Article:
Carleton College's student newspaper since 1877

The Carletonian

The Carletonian

The Carletonian

Local and National Elections Engage Carleton Community

<f winter term saw an explosion of political activity and activism on campus. Members of the Carleton community mobilized in anticipation of local and national elections.

Locally, Democratic candidate Kevin Dahle defeated Republican incumbent Ray Cox in the District 25 State senate election. “The State Senate is at a very important place,” Comedian and senatorial candidate Al Franken said after a rally for Dahle on January 2, “We’re one vote away from having a veto-proof majority in the state senate.”

The Democratic Farmer Labor Party hopes Dahle’s election will send a message to members of the house Republican caucus, warning them that votes with Governor Tim Pawlenty will result in future election defeats.

Official election results showed Dahle with 55.15 % of the 6,802 votes received to Republican Ray Cox’s 42.37%. In a race that was projected by many analysts to be decided by a couple percentage points, Dahle won by almost 1,600 votes.

In Northfield, Dahle received 71.82% of the vote to Cox’s 27.22%. Some local citizens voiced concern over the Democrat’s focus in mobilizing the college vote. In an election that could enable Democrats to override Pawlenty’s vetos on tax bills, non-property tax paying college students could have had a significant influence on the results. At the two sites where Carleton and St. Olaf students voted, Dahle received 78.82% of votes cast. At those two sites, though, Dahle only received 683 more votes than Cox, less than half his margin of victory.

The 25th district is comprised of the northern half of Rice County, all of Le Sueur County, the southern part of Scott County, and the eastern third of Sibley County. According to Northfield News, “the two precincts that voted most heavily Democratic were home to St. Olaf and Carleton Colleges.”

Caucus season also heightened political activism and discussion on campus. Barack Obama led the polls at the January 4 Iowa caucus, winning 37.6 percent of the Democratic vote. John Edwards followed at 29.7 percent. Hillary Rodham Clinton came in a close third with 29.5 percent. Mike Huckabee led the Republican candidates winning 34.4 percent of the vote. Mitt Romney followed at 25.2 percent. Fred Thompson came in third at 13.4 percent. John McCain closed the polls at 13.1 percent.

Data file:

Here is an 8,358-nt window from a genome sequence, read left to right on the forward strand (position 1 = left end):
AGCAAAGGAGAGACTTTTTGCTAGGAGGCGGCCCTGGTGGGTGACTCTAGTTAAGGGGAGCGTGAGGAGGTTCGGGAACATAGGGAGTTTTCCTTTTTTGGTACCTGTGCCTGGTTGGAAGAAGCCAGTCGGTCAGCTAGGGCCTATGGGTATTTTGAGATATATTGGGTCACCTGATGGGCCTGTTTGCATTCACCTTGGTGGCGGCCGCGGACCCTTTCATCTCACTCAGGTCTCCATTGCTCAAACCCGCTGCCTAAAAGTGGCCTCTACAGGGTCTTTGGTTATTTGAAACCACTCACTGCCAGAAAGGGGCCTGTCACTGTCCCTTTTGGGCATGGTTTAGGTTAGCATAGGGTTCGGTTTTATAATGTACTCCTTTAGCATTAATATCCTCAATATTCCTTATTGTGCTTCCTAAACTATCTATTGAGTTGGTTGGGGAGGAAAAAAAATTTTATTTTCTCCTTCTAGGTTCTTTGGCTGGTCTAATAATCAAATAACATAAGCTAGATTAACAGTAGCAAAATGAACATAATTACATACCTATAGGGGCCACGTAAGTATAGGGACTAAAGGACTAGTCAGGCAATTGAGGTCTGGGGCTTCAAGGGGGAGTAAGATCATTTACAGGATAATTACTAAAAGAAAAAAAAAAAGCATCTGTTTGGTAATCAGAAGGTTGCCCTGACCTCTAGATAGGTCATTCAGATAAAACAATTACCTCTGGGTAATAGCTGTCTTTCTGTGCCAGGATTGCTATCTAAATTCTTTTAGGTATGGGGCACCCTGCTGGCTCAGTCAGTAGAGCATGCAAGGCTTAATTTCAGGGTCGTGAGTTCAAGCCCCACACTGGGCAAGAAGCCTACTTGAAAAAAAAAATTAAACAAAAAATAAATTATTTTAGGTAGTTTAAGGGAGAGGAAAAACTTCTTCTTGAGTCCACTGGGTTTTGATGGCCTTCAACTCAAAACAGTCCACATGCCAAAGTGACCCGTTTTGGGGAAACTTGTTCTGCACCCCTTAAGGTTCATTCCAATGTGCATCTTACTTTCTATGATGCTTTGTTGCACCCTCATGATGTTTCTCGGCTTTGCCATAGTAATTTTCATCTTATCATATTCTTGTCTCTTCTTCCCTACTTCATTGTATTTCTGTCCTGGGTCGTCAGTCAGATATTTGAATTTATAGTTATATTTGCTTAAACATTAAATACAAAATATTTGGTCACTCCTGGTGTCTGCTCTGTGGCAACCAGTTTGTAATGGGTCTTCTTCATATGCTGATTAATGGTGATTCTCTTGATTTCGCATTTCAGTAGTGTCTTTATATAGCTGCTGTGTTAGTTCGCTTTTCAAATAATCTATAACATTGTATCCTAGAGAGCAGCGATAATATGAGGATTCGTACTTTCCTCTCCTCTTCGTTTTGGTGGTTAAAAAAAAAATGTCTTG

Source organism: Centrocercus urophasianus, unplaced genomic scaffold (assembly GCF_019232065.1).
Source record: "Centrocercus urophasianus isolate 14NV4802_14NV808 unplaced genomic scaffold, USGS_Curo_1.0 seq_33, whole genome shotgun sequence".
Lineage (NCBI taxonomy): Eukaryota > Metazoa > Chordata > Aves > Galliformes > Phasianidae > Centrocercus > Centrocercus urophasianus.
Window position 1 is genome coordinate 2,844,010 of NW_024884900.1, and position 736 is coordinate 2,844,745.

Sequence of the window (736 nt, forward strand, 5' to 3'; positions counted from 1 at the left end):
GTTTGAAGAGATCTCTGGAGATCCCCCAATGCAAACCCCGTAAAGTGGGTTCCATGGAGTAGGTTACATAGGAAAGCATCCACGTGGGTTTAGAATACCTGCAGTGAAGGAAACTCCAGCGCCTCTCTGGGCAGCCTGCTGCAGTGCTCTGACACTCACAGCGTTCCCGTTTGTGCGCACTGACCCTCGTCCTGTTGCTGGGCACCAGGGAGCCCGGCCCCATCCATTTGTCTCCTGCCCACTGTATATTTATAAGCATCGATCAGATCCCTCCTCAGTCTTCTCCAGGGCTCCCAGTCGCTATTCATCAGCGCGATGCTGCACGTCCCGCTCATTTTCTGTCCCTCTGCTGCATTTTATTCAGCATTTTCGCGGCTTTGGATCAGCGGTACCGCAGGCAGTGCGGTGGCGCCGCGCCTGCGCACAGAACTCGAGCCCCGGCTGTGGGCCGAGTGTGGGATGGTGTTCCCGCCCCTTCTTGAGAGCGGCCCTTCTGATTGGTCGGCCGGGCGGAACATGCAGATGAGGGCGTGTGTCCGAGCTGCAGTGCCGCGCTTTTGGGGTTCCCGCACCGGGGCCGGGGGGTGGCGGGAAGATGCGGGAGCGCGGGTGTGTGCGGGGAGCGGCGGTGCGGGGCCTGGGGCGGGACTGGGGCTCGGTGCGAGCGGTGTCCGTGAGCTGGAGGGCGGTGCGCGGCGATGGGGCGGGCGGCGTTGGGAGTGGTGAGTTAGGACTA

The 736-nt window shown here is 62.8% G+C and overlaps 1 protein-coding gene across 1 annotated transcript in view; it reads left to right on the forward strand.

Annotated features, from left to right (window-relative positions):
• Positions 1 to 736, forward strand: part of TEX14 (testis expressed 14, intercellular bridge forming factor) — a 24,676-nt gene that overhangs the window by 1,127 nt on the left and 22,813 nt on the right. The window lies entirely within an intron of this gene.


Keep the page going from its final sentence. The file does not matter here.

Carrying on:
Iowa resident Ben Barclay ’09 became involved with the Rock the Caucus organization affiliated with the national non-partisan and non-profit Rock the Vote campaign that encourages younger citizens to vote in local and national elections. Rock the Caucus specifically targeted high school aged voters in Iowa who during the 2004 election turned out in extremely low numbers.

Barclay explains that Rock the Caucus also sought to “draw media attention to the strategic importance of young people.” The effort to empower young voters reflects the impending generational shift and entrance into the professional world.

Democratic candidates particularly cited their success to the strength of the young vote. Of Democratic voters, 57 percent of voters ages 17-29 supported Senator Barack Obama. Young Republicans supported Governor Mike Huckabee at a rate of 41 percent in the Iowa caucus—giving more support than any other Republican candidate.

Young voters should have a deciding voice in a presidential election that will directly effect the political direction of the United States. “If we vote,” says Barclay, “we’re becoming a big enough bloc that we may actually be able to bring about change.”

The results in Iowa did not prove a prediction of the January 8 New Hampshire primary results—often hailed as a likely predictor of the presidential election. Hillary Rodham Clinton won 39 percent of the Democratic vote with a slight win over Barack Obama who closed the polls at 36 percent. John Edwards finished third drawing 16.9 percent of the vote.

John McCain led the Republican candidates winning 37 percent of the votes. Mitt Romney followed with 31.5 percent. Mike Huckabee finished third with 11.2 percent. For the Republicans, the New Hampshire primary results prove a significant departure from those in Iowa.

Democratic candidate Hillary Clinton saw significant improvement in New Hampshire. The New York Times reported that based on exit poll data, Democratic women were Clinton supporters against previous expectations and perhaps contributed to her win over Obama. According to the same article, “Women Backed Clinton, Exit Polls Show” printed on January 9, Democratic voters believe that Obama has the best chance to beat the Republican candidate.

Republican voters saw McCain as a critic of the current administration. Half of the voters questioned were “dissatisfied or angry with President Bush;” McCain’s position as a critic worked in his favor in New Hampshire.

As the 2008 election nears, members of the Carleton community will undoubtedly continue in their efforts here on campus.

Leave a Comment
More to Discover

Comments (0)

All The Carletonian Picks Reader Picks Sort: Newest

Your email address will not be published. Required fields are marked *